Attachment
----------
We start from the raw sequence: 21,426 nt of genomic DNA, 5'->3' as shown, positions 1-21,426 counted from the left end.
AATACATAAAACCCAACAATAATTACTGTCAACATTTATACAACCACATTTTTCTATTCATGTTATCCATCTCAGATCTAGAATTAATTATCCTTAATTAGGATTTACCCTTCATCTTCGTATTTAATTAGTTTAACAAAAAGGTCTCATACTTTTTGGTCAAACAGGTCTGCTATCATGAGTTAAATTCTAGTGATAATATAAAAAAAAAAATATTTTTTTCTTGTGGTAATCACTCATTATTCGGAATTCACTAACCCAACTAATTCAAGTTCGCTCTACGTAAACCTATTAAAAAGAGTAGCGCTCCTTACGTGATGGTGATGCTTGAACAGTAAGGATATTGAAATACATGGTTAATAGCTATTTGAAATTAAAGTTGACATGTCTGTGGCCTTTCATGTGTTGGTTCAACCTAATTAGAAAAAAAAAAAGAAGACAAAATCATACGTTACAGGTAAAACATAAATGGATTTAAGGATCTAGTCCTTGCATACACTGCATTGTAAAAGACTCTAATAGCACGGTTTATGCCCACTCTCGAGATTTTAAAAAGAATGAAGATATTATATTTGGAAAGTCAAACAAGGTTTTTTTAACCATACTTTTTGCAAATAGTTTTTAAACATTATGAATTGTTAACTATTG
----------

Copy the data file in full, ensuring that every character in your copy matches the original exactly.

We start from the raw sequence: 21,426 nt of genomic DNA, 5'->3' as shown, positions 1-21,426 counted from the left end.
AATACATAAAACCCAACAATAATTACTGTCAACATTTATACAACCACATTTTTCTATTCATGTTATCCATCTCAGATCTAGAATTAATTATCCTTAATTAGGATTTACCCTTCATCTTCGTATTTAATTAGTTTAACAAAAAGGTCTCATACTTTTTGGTCAAACAGGTCTGCTATCATGAGTTAAATTCTAGTGATAATATAAAAAAAAAAATATTTTTTTCTTGTGGTAATCACTCATTATTCGGAATTCACTAACCCAACTAATTCAAGTTCGCTCTACGTAAACCTATTAAAAAGAGTAGCGCTCCTTACGTGATGGTGATGCTTGAACAGTAAGGATATTGAAATACATGGTTAATAGCTATTTGAAATTAAAGTTGACATGTCTGTGGCCTTTCATGTGTTGGTTCAACCTAATTAGAAAAAAAAAAAGAAGACAAAATCATACGTTACAGGTAAAACATAAATGGATTTAAGGATCTAGTCCTTGCATACACTGCATTGTAAAAGACTCTAATAGCACGGTTTATGCCCACTCTCGAGATTTTAAAAAGAATGAAGATATTATATTTGGAAAGTCAAACAAGGTTTTTTTAACCATACTTTTTGCAAATAGTTTTTAAACATTATGAATTGTTAACTATTG